Nicholas Hytner's book doesn't dish the dirt, but it is revelatory
As Nicholas Hytner's book Balancing Acts is published this week, Sarah Crompton looks at why it's a vital read in the current climate
After nearly two years of self-imposed public silence, Nicholas Hytner is suddenly popping up everywhere. He's got a book about his 12 years in charge at the National Theatre to sell, and a sparkling new commercial theatre – The Bridge – to launch, so he's all over the radio and the papers.
I'm glad he's back. This self-contained grammar school boy from south Manchester, who found refuge and release in theatre, has always been one of its forces for good, with his instinct for a wide-embracing, popular culture transforming theatre from a small, exclusive club into a barnstorming inclusive art form.
His book mentions flops, but only names one and keeps personal insight and agonised soul-searching to an absolute minimum
This is very much the underlying theme of his book Balancing Acts, a piece of prose as simultaneously controlled and revealing as Hytner himself. It never dishes the dirt – it mentions flops, but only names one, the excruciating portmanteau play Greenland – and keeps personal insight and agonised soul-searching to an absolute minimum. But it is revelatory nonetheless, full of anecdotes about the terrifying art of bringing a play alive, and full of insight about the sheer daredevil tightrope act that running the National Theatre involves.
"You start with a vision and you deliver a compromise," he writes early on, just as Michael Gambon has been rushed to hospital, after collapsing in rehearsal, too ill to continue with Alan Bennett's The Habit of Art. Hytner takes up the story: "As he is carried into A&E [one of the stage managers] asks him whether there's any message he'd like her to take back to the rehearsal room. 'Don't worry about those bastards,' he says. 'They're already on the phone to Simon Russell Beale.' As he speaks, I'm with Alan Bennett and the rest of the company recasting the part."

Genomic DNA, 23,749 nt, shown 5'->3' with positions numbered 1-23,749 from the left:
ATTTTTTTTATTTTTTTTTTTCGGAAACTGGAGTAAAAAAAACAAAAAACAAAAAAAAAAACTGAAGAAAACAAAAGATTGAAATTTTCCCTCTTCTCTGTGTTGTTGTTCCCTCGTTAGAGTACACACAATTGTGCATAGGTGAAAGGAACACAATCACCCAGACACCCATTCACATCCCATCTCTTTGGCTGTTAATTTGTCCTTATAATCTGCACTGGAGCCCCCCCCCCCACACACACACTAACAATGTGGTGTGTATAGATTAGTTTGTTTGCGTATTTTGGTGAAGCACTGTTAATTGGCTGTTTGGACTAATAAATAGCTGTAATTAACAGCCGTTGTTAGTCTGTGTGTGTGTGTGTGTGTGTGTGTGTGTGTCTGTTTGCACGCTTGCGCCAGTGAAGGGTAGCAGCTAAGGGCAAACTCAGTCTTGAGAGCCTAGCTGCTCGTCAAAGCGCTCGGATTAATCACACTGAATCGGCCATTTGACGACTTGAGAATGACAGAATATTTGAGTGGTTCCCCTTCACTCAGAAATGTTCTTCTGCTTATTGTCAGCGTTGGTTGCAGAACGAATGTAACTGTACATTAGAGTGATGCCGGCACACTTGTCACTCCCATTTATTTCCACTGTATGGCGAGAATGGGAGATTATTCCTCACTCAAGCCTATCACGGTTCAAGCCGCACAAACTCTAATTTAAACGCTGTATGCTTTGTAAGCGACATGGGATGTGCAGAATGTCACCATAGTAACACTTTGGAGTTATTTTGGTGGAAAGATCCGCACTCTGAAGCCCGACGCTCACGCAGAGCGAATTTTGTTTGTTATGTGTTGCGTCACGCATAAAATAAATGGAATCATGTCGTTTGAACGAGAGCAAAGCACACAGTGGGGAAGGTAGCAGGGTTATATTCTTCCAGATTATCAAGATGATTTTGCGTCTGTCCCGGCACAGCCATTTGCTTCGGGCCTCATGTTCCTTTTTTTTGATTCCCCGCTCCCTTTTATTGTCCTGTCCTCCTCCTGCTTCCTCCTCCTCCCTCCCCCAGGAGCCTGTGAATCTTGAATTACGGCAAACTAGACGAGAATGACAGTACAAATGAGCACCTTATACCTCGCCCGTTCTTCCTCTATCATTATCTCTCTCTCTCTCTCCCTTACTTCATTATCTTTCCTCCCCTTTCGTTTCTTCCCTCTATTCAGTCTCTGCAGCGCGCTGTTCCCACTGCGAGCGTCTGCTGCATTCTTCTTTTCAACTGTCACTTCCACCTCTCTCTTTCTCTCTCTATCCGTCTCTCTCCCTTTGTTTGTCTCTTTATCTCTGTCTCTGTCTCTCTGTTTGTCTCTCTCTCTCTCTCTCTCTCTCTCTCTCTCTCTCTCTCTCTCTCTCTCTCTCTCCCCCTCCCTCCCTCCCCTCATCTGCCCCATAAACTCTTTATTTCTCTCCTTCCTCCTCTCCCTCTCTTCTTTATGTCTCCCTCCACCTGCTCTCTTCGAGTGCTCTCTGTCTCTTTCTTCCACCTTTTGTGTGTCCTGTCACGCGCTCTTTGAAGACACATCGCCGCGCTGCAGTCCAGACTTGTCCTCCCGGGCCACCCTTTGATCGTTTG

It informs his devastating insights into what went wrong with the first preview of War Horse
This pragmatic approach also carries Hytner through the near disaster of the first run of His Dark Materials, where Philip Pullman manfully signs books to pacify his fans after a cancelled premiere and Anna Maxwell Martin leads the company out on strike after an actor is trapped behind a moving tree. It also informs his devastating insights into what is wrong with the first preview of War Horse. "Too long. Too slow. Not clear. Indulgent, long, pretentious scenes in German. A girl beside me got out her phone and started texting! Cut! Cut!"
That note helped to make the show into the most successful in the National's history, only in as far as it made the creative team take the decisions they knew were needed, he says. "A producer's notes can't turn a bad show into a good one. I sometimes turned a bad show into a mediocre show and a debacle into a merely bad one. But my job was never as satisfying as it was when I could give a good show a final nudge," Hytner writes.
As a general election gets underway, Hytner's book is a vital reminder of what theatre can do